Playing a Blu-ray Disc
Ah, the meat and potatoes of this player. As I said earlier, the problem that plagued many Blu-ray players early on was that the drives were remarkably slow, resulting in incredibly long load times. It was not out of the ordinary to sit and stare at a loading screen for more than a minute at a time before the FBI warning would rear its head. That was very frustrating. So how does the BD-P1500 compare?
It’s better, but it’s still not as good as the SONY’s mainstream Blu-ray player, aka the PS3. Loading times on the PS3 aren’t exactly instant, but you can expect to get into the movie within a few seconds. Load times on the BD-P1500, on the other hand, are a fair bit longer. Even if the disc is already in the player, the time required to turn it on and load the movie was in excess of 30 seconds. Not as bad as on previous models but still not great. Now we definitely know that SONY is hiding some secret sauce that it isn’t sharing with its partners.
The setup menu is as attractive as ever for all your configuration needs, as is the on-screen bar that can be accessed while the movie is still playing. From the on-screen bar, you can do scene selection and other basic functions without having to exit the movie first.
One strange hiccup that I encountered along the way was when I disconnected the HDMI cable (it pulls double duty for my Xbox 360) and then reconnected it to the Blu-ray player, my TV couldn’t recognize the new source right away. I would switch to the HDMI input, but it would continue “searching for sources.” The only way for me to rectify this would be to turn the player on and off (sometimes more than once) and possibly disconnect/reconnect the HDMI cable (sometimes more than once). This is very strange, because when I plug the HDMI cable into my Xbox 360, my TV recognizes it right away and shows me my Xbox Dashboard. If you’re out of HDMI ports on your TV, I recommend using an HDMI Switcher to keep frustrations to a minimum.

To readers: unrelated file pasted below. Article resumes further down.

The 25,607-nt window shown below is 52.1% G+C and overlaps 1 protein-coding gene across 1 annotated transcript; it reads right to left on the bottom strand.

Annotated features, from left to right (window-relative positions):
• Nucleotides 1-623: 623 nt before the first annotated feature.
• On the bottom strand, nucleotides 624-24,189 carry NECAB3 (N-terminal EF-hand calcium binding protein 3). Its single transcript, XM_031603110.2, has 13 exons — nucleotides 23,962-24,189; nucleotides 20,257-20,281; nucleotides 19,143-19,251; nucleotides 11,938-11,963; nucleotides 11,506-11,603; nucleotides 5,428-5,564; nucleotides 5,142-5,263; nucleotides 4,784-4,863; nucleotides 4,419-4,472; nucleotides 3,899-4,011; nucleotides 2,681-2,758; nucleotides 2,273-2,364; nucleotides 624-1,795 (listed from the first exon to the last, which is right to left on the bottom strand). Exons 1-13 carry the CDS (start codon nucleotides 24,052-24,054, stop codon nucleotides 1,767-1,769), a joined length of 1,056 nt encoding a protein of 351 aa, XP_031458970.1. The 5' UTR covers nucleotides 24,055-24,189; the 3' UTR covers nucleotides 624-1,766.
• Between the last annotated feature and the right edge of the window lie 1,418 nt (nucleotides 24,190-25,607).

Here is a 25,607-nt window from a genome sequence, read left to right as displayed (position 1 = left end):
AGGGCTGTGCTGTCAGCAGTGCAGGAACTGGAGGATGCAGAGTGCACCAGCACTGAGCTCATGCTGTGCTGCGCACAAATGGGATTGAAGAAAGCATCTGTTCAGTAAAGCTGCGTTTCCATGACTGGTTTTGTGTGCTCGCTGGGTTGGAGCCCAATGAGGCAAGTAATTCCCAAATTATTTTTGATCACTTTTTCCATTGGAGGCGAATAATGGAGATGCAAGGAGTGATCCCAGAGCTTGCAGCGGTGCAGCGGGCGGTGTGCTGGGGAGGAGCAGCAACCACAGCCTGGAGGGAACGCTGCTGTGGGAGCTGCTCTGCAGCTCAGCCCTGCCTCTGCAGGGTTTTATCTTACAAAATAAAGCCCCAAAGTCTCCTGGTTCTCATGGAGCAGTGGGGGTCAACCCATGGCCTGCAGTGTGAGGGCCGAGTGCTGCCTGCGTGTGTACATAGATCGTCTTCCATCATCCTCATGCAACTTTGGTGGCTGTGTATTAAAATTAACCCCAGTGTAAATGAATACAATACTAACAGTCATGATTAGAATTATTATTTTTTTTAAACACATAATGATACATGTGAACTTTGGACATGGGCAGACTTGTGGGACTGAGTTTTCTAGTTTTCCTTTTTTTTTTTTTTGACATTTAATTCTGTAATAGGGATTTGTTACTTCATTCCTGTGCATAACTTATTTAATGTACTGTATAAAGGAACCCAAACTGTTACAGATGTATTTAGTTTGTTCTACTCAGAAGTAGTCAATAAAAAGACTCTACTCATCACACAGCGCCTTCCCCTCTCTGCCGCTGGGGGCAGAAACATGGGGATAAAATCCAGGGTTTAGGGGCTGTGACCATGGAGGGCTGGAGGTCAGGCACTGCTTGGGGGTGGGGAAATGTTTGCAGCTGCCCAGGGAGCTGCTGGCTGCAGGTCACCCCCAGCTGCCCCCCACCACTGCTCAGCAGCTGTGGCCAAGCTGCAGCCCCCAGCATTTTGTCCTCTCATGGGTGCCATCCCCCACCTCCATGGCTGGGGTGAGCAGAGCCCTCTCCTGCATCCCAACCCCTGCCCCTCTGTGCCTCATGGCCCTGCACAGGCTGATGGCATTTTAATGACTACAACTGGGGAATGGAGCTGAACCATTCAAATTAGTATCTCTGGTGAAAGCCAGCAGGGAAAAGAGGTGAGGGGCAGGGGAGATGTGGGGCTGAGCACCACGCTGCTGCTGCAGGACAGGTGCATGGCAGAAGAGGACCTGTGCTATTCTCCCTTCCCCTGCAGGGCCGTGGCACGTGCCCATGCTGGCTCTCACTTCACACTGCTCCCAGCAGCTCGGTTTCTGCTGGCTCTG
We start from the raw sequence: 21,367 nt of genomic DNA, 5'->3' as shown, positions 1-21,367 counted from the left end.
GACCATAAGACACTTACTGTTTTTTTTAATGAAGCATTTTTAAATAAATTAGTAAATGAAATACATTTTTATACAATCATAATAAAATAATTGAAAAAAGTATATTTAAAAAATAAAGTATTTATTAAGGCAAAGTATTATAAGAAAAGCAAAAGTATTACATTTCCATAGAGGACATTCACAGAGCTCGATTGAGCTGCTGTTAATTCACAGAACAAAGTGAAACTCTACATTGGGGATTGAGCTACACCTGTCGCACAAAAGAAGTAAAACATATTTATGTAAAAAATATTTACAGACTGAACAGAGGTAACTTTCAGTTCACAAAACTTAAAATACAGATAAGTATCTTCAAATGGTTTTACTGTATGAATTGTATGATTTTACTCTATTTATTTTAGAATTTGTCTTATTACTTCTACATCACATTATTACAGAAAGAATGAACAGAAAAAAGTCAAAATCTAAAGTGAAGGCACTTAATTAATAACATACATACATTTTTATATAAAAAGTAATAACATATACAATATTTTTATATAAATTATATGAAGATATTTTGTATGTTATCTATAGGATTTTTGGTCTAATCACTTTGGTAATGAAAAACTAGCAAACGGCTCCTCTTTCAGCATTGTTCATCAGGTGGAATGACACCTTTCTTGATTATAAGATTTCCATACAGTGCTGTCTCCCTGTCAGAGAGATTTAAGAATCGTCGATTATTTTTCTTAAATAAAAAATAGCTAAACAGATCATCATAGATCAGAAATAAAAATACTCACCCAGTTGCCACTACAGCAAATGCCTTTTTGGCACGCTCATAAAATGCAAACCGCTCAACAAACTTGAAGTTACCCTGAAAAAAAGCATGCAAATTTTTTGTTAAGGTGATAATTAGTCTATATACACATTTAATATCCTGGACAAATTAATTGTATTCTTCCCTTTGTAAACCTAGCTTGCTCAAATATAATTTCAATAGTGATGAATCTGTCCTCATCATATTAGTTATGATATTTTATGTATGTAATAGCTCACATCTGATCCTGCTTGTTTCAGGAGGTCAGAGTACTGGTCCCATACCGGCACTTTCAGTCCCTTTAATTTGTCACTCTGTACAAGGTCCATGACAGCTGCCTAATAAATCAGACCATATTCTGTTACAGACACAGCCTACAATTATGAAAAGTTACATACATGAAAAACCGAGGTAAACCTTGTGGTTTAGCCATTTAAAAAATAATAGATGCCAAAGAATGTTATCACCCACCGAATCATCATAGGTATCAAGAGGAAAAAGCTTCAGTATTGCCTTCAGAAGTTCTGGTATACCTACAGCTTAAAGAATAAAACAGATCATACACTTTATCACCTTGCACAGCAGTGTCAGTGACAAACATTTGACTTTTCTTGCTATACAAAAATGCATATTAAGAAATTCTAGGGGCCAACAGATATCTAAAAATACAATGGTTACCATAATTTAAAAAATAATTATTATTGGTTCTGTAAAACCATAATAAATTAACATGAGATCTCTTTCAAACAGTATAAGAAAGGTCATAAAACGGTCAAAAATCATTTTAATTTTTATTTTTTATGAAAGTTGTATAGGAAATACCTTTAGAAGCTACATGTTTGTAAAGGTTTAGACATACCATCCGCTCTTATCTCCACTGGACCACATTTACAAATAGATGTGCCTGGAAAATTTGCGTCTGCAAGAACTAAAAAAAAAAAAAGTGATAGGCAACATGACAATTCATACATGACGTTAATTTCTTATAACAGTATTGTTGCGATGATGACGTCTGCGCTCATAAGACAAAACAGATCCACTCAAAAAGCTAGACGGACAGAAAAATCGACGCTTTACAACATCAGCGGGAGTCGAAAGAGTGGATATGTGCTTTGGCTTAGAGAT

Using the Sony PlayStation 3 as the benchmark among Blu-ray players in the market, I felt that the Samsung BD-P1500, while an improvement over previous incarnations, still comes up short. Loading times are improved and I really like the appearance of both the player and the on-screen menus, but it’s still not as good as the PS3. The remote feels cheap and that HDMI connection issue is really frustrating. Bear in mind that I was connecting the BD-P1500 to a Samsung 52-inch HDTV (review to be posted on FutureLooks soon), so there shouldn’t be any compatibility issues whatsoever.
Samsung has made some strides in the right direction, but the BD-P1500 is still missing a few pieces of the puzzle. I’d like to see even faster loading times, a significant remote upgrade, BD Profile 2.0 support, increased input options and disc support (DivX, DVD+R/RW, and MP3 CD), and a reduced price. As it stands, the list price on the BD-P1500 is the same as the entry-level PS3. For the same price, you get a better Blu-ray player, a full-featured game console, and a bunch of other functions that this BD-P1500 does not have. If you want Blu-ray, it seems like the PS3 is still the reigning champ.
- Great-looking player with piano black finish on front
- Significantly improved loading times
- On-screen menu is attractive
- Stellar video quality, as expected
- Anynet is kind of nifty
- Remote feels cheap, in need of a redesign
- Loading times still not as fast as PS3
- Limited input/output options
- Strange disconnection issue
Overall Rating: 7.0 / 10.0
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